It can be seen from the above table that the hierarchical regression analysis involves 3 models. The independent variables in Model 1 are gender, education level, marital status, age and occupation. Model 2 adds trust on the basis of Model 1, Model 3 adds relationship strength on the basis of Model 2, and the dependent variable of the model is WOCB. When taking gender, education, age, marital status and occupation as independent variables and WOCB as dependent variables, the R square in the model is 0.012, which means that the controlling variables such as gender, education, age, marital status and occupation can explain the 1.2% change of WOCB. The model failed the F-test (F=1.252, p>0.05), that is, the controlling variables have no influence on behavior intention, so it is impossible to analyze the influence of independent variables on dependent variables in detail. For Model 2: After adding trust to Model 1, the change of F is significant (p<0.05), which means that it has explanatory significance to the model after adding trust. In addition, the R square rises from 0.012 to 0.445, which means that trust can produce 43.3% explanation for WOCB. Specifically, the regression coefficient of trust is 0.702 that is significant (t=20.122, p=0.000<0.01). And it means that trust will have a significant positive impact on WOCB. This verifies H1 of this study again. For model 3: after adding relationship strength to model 2, the change of F is significant (p<0.05), which means that the relationship strength has explanatory significance to the model. In addition, the R square rises from 0.445 to 0.648, which means that Relationship Strength can produce 20.3% explanation for WOCB. Specifically, the regression coefficient of relationship strength is 0.705, which is significant (t=17.251, p=0.000<0.01), it means that relationship strength will have a significant positive impact on WOCB.

In a word, through the above analysis, H1 is further verified: the trust effects have a positive impact on the Willingness of Co-tenancy Behavior(WOCB), that is the higher the degree of trust between the post-90’s generation of drifter in Shenzhen, the stronger the Willingness of Co-tenancy Behavior(WOCB). At the same time, it is found that Relationship Strength will have a significant positive impact on the Willingness of Co-tenancy Behavior, that is, the stronger Relationship Strength between them, the more the Willingness of Co-tenancy Behavior.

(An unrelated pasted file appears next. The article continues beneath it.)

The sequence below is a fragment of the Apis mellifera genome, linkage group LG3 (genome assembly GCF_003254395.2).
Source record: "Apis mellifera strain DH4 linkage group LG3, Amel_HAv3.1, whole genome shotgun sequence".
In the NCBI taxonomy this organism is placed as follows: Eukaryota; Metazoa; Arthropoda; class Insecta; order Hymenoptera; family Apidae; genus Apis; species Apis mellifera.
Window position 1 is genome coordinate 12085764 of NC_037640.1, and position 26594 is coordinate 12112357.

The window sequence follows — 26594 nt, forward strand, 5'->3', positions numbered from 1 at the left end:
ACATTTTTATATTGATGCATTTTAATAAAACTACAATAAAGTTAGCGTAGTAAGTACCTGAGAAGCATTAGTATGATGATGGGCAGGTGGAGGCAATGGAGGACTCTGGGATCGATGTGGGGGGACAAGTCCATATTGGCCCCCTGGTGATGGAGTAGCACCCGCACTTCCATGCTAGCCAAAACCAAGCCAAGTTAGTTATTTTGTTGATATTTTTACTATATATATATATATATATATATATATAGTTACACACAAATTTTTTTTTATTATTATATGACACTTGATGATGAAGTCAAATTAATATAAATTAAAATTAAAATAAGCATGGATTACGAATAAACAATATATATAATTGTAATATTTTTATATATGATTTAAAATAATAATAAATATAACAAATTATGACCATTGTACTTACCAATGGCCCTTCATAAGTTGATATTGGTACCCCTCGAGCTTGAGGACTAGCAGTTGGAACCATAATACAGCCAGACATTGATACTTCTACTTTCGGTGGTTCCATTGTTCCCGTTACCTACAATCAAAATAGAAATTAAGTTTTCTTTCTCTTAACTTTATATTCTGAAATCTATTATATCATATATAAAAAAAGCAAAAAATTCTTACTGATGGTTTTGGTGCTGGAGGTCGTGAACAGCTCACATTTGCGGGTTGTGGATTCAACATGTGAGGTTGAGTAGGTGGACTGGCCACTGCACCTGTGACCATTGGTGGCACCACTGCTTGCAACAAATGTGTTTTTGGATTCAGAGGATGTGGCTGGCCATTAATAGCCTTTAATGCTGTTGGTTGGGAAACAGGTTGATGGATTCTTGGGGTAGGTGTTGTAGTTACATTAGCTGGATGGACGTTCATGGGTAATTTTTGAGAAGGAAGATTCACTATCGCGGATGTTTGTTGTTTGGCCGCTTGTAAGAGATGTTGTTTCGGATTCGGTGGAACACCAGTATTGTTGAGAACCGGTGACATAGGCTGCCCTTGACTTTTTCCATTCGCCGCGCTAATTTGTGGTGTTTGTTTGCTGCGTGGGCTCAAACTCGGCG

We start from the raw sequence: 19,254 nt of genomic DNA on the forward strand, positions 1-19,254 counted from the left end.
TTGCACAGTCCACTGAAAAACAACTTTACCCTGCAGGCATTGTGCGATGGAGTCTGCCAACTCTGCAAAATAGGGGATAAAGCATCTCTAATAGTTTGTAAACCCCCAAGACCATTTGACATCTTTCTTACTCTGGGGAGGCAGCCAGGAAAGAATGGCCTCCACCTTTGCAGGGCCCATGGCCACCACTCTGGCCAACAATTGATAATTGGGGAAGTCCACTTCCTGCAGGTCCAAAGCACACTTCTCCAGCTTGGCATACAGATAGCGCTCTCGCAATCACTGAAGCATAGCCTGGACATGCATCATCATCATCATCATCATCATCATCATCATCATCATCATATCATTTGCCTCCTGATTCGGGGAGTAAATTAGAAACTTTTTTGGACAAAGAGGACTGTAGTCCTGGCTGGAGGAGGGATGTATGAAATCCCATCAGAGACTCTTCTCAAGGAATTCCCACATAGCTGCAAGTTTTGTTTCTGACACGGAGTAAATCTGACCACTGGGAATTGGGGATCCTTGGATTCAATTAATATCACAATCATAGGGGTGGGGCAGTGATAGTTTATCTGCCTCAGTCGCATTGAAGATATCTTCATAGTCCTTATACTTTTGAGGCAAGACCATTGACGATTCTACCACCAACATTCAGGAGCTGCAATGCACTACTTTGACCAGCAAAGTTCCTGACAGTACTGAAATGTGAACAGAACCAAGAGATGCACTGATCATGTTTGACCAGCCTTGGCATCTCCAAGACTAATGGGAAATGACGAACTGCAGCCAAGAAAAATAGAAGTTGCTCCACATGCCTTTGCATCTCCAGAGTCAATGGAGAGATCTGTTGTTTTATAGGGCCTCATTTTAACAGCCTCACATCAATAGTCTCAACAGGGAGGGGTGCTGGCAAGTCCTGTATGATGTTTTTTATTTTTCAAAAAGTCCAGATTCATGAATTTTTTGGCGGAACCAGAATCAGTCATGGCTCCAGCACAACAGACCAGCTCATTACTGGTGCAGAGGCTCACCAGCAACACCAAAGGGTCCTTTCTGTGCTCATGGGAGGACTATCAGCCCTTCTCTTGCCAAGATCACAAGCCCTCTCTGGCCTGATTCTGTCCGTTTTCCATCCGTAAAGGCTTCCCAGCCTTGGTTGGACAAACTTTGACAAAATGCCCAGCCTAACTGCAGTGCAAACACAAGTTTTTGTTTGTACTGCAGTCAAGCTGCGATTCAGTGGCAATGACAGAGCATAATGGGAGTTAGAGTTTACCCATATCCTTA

Moderating Effect and Hypothesis Testing: MI, DOC and Satisfaction

The research of moderator effect is mainly to study whether the independent variable trust has different influence on WOCB under different adjusting variables such as monthly income and DOC. To study the moderator effect, it is necessary to deal with the data. In this study, we mainly verify whether the variables in this study have a regulatory effect. Since the variables in this study are all quantitative data, we need to centralize the trust of independent variables, monthly income, DOC and satisfaction. The specific operation method is to measure the meaning of every variable first, and then subtract the mean of each variable to get the required value. Then, these values are multiplied to RS out the interactive items of each variable, and then the regression equation of WOCB to independent variable trust and moderator variable monthly income and DOC is made to obtain the measurement coefficient of each variable. Finally, the new measurement coefficient is obtained by analyzing the regression of WOCB to independent variable trust and moderator variable monthly income and DOC. The following are the data analysis results of the influence of the moderator variable monthly income and DOC on trust on WOCB, as shown in Table 6.

Table 6 Analysis of Regulatory Effect Results-Monthly Income (MI) (n=525)

It can be seen from the above table that the regulation can be divided into three models. Model 1 includes independent variables (trust) and control variables such as gender, education, age, marital status and occupation; Model 2 adds adjusting variables (Monthly Income) on the basis of model 1, and model 3 adds interactive terms (product terms of independent variables and adjusting variables) on the basis of model 2. For Model 1, the purpose is to study the influence of independent variable (trust) on dependent variable (WOCB) without interference of moderator variable (Monthly Income). It can be seen from the above table that the independent variable (trust) is significant (t=20.122, p=0.000<0.05). It means that trust has a significant impact on WOCB. H1 is verified again: the trust effects have a positive impact on the Willingness of Co-tenancy Behavior (WOCB). It also can be seen from the above table that the interaction between trust and monthly income is significant (t=−2.754, p=0.006<0.05). It means that the influence of trust on WOCB is significantly different when adjusting the different levels of variable (monthly income) (see Figure 2).